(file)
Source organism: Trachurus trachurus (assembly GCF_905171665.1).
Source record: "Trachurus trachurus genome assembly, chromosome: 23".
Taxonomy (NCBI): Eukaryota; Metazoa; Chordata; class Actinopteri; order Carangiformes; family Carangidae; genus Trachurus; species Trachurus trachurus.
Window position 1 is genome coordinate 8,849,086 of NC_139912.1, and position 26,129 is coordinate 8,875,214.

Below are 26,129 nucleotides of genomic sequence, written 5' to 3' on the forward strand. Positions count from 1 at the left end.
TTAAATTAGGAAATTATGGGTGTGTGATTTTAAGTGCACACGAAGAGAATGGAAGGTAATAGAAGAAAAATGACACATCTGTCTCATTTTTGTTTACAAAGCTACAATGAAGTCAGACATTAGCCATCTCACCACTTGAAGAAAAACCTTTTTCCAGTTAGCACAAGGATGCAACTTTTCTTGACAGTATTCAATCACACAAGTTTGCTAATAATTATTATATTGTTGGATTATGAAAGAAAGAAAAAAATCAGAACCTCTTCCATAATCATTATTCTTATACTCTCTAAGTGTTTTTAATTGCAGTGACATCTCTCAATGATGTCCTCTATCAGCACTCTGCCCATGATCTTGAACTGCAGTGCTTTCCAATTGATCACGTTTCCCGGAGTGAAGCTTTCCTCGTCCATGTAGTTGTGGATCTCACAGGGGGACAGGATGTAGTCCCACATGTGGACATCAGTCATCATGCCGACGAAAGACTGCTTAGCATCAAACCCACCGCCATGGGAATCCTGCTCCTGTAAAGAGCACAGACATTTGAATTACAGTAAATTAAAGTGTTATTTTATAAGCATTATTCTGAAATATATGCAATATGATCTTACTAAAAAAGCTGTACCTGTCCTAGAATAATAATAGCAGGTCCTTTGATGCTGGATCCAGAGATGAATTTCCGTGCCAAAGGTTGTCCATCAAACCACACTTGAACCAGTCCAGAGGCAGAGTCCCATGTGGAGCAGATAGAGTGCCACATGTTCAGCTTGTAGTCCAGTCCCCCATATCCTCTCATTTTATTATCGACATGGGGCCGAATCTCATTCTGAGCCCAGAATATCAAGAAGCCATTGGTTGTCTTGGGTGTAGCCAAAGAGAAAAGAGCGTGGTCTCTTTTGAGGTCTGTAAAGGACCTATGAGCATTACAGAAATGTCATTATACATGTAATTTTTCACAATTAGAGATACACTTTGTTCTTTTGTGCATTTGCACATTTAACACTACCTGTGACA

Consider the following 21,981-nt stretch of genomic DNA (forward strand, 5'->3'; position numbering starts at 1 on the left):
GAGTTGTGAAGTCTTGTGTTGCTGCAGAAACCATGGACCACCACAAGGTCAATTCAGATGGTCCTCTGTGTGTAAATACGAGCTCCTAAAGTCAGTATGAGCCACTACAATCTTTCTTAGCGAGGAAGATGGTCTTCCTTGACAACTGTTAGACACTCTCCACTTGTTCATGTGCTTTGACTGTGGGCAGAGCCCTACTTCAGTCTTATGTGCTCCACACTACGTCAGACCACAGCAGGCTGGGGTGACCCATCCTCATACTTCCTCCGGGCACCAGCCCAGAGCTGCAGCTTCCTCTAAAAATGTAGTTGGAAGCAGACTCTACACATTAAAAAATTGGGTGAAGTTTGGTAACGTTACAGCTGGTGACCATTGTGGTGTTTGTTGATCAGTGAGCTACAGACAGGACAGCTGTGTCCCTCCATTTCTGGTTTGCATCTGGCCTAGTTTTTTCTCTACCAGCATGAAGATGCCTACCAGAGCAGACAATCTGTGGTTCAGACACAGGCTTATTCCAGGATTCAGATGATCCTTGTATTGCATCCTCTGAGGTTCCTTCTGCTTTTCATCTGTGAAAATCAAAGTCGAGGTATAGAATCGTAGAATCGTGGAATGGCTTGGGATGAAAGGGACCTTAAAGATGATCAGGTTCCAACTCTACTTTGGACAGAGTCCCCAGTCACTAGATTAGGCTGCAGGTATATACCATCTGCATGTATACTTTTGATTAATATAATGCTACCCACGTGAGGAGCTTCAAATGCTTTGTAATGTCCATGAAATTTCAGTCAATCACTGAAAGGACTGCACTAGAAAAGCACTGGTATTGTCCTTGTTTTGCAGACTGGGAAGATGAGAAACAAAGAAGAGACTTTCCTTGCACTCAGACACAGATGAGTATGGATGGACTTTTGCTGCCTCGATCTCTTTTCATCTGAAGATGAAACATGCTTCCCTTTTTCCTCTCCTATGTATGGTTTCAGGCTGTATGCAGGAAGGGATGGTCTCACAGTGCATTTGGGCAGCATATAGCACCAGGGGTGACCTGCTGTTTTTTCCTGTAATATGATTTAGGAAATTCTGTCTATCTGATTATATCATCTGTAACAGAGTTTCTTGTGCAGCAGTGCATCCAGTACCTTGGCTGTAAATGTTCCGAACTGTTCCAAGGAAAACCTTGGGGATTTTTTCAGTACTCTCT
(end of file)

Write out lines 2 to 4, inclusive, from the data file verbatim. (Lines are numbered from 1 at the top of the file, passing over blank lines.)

Source record: "Trachurus trachurus genome assembly, chromosome: 23".
Taxonomy (NCBI): Eukaryota; Metazoa; Chordata; class Actinopteri; order Carangiformes; family Carangidae; genus Trachurus; species Trachurus trachurus.
Window position 1 is genome coordinate 8,849,086 of NC_139912.1, and position 26,129 is coordinate 8,875,214.